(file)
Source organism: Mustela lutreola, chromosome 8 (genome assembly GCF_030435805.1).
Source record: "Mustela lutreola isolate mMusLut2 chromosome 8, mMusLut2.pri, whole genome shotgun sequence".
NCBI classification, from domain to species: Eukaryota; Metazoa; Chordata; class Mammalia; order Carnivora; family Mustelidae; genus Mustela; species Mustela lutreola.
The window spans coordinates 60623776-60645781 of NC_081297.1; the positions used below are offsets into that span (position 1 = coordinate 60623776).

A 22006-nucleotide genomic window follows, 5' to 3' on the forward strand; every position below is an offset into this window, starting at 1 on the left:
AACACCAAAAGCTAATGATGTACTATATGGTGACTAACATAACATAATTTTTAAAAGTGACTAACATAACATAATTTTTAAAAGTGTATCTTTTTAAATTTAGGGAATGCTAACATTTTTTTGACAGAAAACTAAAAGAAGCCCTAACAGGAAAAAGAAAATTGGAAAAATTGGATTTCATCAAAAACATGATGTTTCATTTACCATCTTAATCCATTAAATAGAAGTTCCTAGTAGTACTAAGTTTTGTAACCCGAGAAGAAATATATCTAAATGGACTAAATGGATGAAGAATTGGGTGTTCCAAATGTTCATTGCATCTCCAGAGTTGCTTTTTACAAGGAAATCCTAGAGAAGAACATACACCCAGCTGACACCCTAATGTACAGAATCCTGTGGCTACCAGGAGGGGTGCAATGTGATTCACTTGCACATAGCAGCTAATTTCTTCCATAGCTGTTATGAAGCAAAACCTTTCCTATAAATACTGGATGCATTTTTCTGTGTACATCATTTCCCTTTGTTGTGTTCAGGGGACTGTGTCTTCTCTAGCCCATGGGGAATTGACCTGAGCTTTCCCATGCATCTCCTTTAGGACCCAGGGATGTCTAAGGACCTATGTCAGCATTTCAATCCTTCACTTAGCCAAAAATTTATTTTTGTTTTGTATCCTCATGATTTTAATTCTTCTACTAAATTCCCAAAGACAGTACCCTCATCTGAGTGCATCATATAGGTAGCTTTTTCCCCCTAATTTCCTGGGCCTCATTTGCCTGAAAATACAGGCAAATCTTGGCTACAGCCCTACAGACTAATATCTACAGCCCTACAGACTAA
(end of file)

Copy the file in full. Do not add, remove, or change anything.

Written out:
Source organism: Mustela lutreola, chromosome 8 (genome assembly GCF_030435805.1).
Source record: "Mustela lutreola isolate mMusLut2 chromosome 8, mMusLut2.pri, whole genome shotgun sequence".
NCBI classification, from domain to species: Eukaryota; Metazoa; Chordata; class Mammalia; order Carnivora; family Mustelidae; genus Mustela; species Mustela lutreola.
The window spans coordinates 60623776-60645781 of NC_081297.1; the positions used below are offsets into that span (position 1 = coordinate 60623776).

A 22006-nucleotide genomic window follows, 5' to 3' on the forward strand; every position below is an offset into this window, starting at 1 on the left:
AACACCAAAAGCTAATGATGTACTATATGGTGACTAACATAACATAATTTTTAAAAGTGACTAACATAACATAATTTTTAAAAGTGTATCTTTTTAAATTTAGGGAATGCTAACATTTTTTTGACAGAAAACTAAAAGAAGCCCTAACAGGAAAAAGAAAATTGGAAAAATTGGATTTCATCAAAAACATGATGTTTCATTTACCATCTTAATCCATTAAATAGAAGTTCCTAGTAGTACTAAGTTTTGTAACCCGAGAAGAAATATATCTAAATGGACTAAATGGATGAAGAATTGGGTGTTCCAAATGTTCATTGCATCTCCAGAGTTGCTTTTTACAAGGAAATCCTAGAGAAGAACATACACCCAGCTGACACCCTAATGTACAGAATCCTGTGGCTACCAGGAGGGGTGCAATGTGATTCACTTGCACATAGCAGCTAATTTCTTCCATAGCTGTTATGAAGCAAAACCTTTCCTATAAATACTGGATGCATTTTTCTGTGTACATCATTTCCCTTTGTTGTGTTCAGGGGACTGTGTCTTCTCTAGCCCATGGGGAATTGACCTGAGCTTTCCCATGCATCTCCTTTAGGACCCAGGGATGTCTAAGGACCTATGTCAGCATTTCAATCCTTCACTTAGCCAAAAATTTATTTTTGTTTTGTATCCTCATGATTTTAATTCTTCTACTAAATTCCCAAAGACAGTACCCTCATCTGAGTGCATCATATAGGTAGCTTTTTCCCCCTAATTTCCTGGGCCTCATTTGCCTGAAAATACAGGCAAATCTTGGCTACAGCCCTACAGACTAATATCTACAGCCCTACAGACTAA